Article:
An ageing population is an opportunity if Hawke's Bay can take advantage of its retirees' wealth and skills, a forum on demographic change was told yesterday.

Massey University's New New Zealand forum in Hastings heard from academics and local panellists on their ideas for boosting regional development in the face of forecast changes.

Distinguished Professor Paul Spoonley said New Zealand faced "huge" demographic changes, including the number of people retiring nationally - set to grow from 40,000 to 70,000 a year over the next two years.

Richard Shaw (left) and Paul Spoonley say the growing number of retirees and young people should be turned to the Bay's advantage
Richard Shaw (left) and Paul Spoonley say the growing number of retirees and young people should be turned to the Bay's advantage

Hawke's Bay was moving into "territory we haven't seen before", with a shift to more people exiting the workforce than entering it.


The region needed to address that "population stagnation" and one option could be to introduce a regional migration policy to encourage more skilled and wealthy people to the region, he said. "If you're going to do that you're going to need to get employers involved and you're going to have to have welcoming communities that make immigrants feel welcome here."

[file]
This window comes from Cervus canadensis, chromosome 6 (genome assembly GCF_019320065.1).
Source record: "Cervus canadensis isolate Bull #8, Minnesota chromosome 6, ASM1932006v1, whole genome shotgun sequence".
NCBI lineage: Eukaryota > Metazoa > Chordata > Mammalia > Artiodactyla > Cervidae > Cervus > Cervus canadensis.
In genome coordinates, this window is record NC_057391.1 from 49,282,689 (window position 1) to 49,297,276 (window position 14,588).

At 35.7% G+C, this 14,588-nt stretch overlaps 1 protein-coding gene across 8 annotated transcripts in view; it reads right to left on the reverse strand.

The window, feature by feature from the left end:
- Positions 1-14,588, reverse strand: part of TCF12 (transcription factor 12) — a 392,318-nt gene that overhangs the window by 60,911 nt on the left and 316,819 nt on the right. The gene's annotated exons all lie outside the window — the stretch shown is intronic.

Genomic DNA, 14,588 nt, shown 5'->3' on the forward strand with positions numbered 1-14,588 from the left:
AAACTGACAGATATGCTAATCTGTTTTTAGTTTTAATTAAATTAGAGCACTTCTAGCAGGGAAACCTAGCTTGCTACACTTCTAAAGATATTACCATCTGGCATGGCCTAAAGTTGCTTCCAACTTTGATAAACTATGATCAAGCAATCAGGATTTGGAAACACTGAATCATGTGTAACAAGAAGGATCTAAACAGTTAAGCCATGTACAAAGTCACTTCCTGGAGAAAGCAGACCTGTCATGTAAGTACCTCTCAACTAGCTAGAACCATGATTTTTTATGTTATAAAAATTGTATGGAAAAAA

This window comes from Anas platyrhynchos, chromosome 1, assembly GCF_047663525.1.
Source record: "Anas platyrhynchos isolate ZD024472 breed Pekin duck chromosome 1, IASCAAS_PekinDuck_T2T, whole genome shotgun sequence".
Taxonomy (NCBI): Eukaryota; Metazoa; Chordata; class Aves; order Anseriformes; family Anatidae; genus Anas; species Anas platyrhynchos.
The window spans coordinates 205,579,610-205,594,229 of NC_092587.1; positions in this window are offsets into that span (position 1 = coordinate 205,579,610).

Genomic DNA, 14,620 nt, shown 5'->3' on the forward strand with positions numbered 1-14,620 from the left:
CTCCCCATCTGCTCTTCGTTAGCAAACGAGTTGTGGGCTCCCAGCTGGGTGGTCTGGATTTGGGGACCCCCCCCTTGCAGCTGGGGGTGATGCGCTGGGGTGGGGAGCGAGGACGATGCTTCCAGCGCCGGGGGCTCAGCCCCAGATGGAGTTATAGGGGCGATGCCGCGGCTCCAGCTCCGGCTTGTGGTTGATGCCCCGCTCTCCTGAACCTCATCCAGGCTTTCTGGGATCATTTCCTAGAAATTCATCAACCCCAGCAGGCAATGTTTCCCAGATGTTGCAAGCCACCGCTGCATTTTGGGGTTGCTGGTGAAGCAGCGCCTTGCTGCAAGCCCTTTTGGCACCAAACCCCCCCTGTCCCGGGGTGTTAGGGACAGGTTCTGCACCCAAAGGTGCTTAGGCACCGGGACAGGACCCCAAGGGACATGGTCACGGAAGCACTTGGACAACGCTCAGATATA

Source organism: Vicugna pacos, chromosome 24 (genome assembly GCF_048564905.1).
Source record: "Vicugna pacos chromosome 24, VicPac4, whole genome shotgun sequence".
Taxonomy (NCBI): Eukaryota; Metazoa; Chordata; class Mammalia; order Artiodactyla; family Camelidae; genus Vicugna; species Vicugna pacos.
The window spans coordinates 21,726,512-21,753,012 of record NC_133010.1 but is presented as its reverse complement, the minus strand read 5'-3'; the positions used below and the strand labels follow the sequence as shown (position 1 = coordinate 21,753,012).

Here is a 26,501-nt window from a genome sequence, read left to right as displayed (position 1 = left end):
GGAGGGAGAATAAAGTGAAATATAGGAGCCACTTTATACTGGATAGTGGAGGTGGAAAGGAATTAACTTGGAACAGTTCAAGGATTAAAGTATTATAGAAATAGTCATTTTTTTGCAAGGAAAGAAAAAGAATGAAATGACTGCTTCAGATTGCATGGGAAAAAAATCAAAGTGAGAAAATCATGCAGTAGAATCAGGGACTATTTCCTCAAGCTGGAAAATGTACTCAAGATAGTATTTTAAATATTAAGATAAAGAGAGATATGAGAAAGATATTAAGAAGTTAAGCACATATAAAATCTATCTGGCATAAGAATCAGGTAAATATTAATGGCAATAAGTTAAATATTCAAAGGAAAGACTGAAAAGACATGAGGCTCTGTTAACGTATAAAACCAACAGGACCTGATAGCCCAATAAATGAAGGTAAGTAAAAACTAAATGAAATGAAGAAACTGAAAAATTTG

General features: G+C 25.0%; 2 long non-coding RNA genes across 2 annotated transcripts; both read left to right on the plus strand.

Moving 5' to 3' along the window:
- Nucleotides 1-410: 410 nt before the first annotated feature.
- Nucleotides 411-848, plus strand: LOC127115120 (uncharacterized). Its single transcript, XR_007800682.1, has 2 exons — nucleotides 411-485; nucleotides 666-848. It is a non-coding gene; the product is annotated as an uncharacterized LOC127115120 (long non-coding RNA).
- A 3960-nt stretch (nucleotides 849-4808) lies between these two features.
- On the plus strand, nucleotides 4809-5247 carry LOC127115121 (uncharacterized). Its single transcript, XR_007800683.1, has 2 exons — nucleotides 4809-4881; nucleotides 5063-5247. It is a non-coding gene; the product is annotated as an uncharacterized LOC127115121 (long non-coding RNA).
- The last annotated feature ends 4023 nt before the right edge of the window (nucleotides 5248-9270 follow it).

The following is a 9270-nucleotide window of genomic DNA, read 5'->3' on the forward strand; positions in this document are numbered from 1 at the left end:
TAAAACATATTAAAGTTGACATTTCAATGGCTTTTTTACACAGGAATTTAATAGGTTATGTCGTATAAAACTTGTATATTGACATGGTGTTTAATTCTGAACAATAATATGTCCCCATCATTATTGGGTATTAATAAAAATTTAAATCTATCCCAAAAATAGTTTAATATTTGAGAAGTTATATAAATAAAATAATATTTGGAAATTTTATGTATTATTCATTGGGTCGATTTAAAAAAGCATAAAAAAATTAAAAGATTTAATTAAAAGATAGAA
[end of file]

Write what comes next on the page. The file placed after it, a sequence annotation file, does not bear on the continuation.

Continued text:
With the proportion of elderly in the region set to rise from 17 per cent to about a quarter, "why not encourage their investment and the transfer of their knowledge?"

Tukituki National MP Craig Foss agreed, saying having an older population "was not necessarily a bad thing. They're not boy racers, they don't wear patches."

But Napier Labour MP Stuart Nash said he did not "buy the fact that Hawke's Bay needs to be God's waiting room".

The region needed to take advantage of its port, which could charge less than Auckland, and take a plan to central government seeking a growth-focused partnership, he said.

Hasting Mayor Lawrence Yule agreed a partnership between local and central government was required. He said the demographic trends facing the region were "the single biggest issue we can do something about over a long period of time".

Associate professor Richard Shaw said at the other end of the age spectrum, Hawke's Bay also had a disproportionately high number of young people not in work, education or training, but that needed to be turned to the region's advantage.

"Tackling the number of people with low levels of literacy and numeracy will deliver the biggest bang for your buck," he said.


Ikaroa-Rawhiti Labour MP Meka Whaitiri said coming Treaty of Waitangi settlements would provide a much-needed economic boost.

Hawke's Bay Today editor Andrew Austin said the region could take advantage of technology to enable Bay workers to study at university level without having to leave their jobs.

The youngest panelist, Havelock North High School leader Max Cooper, said he expected to leave Hawke's Bay for a working career in Auckland or Wellington and the region needed more high-salary jobs to attract people back.